Main Scheduling API Objects
If we take a moment to think about a scheduling API, there should be a main Scheduler which should be used to build and execute schedules. Each schedule should be a job executed based on a certain pre-configured trigger mechanism. So there are three types of objects. They are Scheduler, Job and Triggers. Quartz also follow the same conceptual model.

Quartz uses Triggers for "When to do" and Jobs for "What to do" needs". We also need a scheduler to register these jobs and triggers. The triggers would notify the scheduler when they are activated, which results in execution of jobs by the scheduler. There might be more than one jobs executed in a schedule. Similarly, we might need to execute the same job as a result of activation of more than one triggers.

Quartz Jobs
As we discussed above, a job is simply an operation that we need to execute when a trigger is saturated. Quartz Job's interface is just IJob interface which just defines a contract for Execute operation. The jobs might be interrupt-able.

Following is a simple job which just prints the firing time on the console. It implements IJob interface. The firing time can be obtained from IJobExecutionContext passed as argument to Execute method.

Quartz has also provided implementation of some of the most frequent cross-cutting jobs. The details are as follows:

Quartz Triggers
The scheduled job must be triggered based on some triggering event. All Quartz trigger interfaces are based on ITrigger.

The base trigger interface is inherited by a number of child interfaces providing more meaningful triggering details.

These interfaces are implemented by concrete classes in System.Impl.Triggers namespace. Here AbstractTrigger is the base class of these triggers. The available triggers are ConTriggerImpl, SimpleTriggerImpl, DailyTimeIntervalTriggerImpl and CalendarIntervalTriggerImpl.

Creating Schedules
As we discussed above, Triggers and Jobs can be used to create schedules. They can be registered with a Scheduler. Here Scheduler works as a Mediator which executes a Job based on saturation of a trigger's event. Job are specified using JobDetailImpl. This is a momento which would be used for persistence of jobs and their respective schedules. Here we have used an instance of MessageJob, defined above, and used it with CalendarIntervalTriggerImpl to create a schedule using Scheduler. As per Quartz documentation, every time a scheduler needs to execute the job, it creates a new instance of IJob. It then garbage collects the object later on.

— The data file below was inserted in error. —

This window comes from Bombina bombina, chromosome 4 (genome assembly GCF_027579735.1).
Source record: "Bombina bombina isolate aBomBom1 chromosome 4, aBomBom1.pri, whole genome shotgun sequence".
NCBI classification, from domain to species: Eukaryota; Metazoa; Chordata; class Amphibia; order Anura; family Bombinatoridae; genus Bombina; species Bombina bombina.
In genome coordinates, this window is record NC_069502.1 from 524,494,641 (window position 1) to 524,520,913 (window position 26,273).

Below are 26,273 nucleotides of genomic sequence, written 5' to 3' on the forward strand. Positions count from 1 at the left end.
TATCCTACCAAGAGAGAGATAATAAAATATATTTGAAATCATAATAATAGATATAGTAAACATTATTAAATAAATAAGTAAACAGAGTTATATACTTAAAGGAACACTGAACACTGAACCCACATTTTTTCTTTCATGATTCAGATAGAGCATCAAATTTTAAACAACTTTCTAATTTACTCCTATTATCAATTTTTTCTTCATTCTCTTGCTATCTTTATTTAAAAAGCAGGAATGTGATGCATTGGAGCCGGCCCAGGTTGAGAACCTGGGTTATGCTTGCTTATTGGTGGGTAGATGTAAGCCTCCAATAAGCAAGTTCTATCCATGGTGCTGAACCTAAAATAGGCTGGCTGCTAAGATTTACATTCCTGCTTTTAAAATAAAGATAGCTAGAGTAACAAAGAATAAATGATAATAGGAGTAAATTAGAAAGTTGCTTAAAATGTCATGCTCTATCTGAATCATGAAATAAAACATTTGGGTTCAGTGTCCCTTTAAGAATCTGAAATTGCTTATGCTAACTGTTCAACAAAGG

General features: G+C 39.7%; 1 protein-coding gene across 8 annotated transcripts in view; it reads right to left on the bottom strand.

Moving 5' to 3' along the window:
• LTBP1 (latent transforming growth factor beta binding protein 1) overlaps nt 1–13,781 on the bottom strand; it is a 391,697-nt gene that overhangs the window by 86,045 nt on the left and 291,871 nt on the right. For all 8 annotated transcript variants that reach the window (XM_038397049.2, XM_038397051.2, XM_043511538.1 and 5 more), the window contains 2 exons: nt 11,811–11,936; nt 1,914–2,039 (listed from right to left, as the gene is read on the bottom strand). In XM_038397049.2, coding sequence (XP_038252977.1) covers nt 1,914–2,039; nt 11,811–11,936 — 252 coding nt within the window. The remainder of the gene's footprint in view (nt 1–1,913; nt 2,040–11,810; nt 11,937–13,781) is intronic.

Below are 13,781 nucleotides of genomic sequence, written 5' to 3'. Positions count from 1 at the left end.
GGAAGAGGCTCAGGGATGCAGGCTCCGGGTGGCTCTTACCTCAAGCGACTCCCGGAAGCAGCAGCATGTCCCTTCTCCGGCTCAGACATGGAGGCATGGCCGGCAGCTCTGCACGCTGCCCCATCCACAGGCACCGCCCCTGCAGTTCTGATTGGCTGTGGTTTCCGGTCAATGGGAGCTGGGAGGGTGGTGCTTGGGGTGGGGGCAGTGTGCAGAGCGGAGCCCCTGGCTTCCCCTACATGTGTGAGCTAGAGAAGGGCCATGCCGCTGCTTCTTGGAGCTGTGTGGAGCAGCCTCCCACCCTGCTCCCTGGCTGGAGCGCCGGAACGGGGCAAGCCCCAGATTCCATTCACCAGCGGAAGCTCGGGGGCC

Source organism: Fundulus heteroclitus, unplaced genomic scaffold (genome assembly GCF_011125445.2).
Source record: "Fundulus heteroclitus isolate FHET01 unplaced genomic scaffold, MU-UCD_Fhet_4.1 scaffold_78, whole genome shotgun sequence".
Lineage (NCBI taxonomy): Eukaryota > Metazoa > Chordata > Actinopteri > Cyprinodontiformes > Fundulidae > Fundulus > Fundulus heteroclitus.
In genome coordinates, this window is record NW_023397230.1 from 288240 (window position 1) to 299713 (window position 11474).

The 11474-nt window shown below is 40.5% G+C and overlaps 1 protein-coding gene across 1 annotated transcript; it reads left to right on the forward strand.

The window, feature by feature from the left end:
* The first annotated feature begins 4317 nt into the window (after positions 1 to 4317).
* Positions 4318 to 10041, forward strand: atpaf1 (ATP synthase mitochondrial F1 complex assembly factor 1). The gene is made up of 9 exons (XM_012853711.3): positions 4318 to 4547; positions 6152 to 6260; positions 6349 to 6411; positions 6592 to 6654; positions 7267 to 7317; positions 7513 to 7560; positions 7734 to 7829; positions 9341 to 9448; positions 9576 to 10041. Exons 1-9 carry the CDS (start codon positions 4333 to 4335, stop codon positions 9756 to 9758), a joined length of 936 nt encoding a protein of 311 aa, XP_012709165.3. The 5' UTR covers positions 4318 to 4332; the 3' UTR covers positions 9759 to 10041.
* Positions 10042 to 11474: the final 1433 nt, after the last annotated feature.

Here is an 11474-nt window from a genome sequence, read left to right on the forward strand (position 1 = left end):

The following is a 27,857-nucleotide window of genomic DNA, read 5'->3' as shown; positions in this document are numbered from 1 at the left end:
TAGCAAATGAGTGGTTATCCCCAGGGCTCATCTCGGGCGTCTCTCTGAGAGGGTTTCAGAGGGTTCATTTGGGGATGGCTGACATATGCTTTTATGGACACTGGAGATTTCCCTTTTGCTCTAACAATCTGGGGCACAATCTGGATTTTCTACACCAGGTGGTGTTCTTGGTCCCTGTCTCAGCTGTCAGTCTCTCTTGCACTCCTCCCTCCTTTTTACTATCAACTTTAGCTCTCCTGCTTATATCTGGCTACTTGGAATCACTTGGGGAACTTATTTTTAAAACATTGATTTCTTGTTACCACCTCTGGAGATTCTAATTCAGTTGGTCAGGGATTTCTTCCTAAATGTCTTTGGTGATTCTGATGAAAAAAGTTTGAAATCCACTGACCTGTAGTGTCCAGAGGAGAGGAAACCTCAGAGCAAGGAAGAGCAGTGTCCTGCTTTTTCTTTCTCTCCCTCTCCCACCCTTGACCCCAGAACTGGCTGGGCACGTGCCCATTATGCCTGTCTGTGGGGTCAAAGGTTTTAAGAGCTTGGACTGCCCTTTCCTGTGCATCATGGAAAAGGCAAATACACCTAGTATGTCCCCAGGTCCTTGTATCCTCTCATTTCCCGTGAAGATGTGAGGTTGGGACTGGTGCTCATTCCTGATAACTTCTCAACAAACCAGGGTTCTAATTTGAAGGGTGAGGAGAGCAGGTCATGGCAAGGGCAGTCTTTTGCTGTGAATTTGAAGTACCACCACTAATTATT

The above code would result in the following output:

Calendars for Trigger's Exclusion List
Quartz provides a comprehensive list of calendars. These calendars allows us to provide exclusion list. All of them implement ICalendar through inheriting BaseCalendar. A calendar is associated with a trigger to provide exclusion list the the trigger inclusion list. A Calendar can be based on another ICalendar through CalendarBase property, which allows us to specify more sophisticated exclusion lists. It is easy to check if a given time is part of exclusion list through IsTimeInluded method of ICalendar. We can also get the next scheduled time after given time. In this case it just returns the next scheduled time if it is not in the exclusion list.

All the required calendars must be registered with the scheduler. A Trigger specifies the name of the calendar registered by the scheduler to provide the exclusion list. In the below code, we are just adding the calendar details to the trigger to include the exclusion details. The we are registering the actual calendar object with the key name with the scheduler. Here a DailyCalendar is use with start and ending time specified in 24-hour format.

Passing Data for Job Execution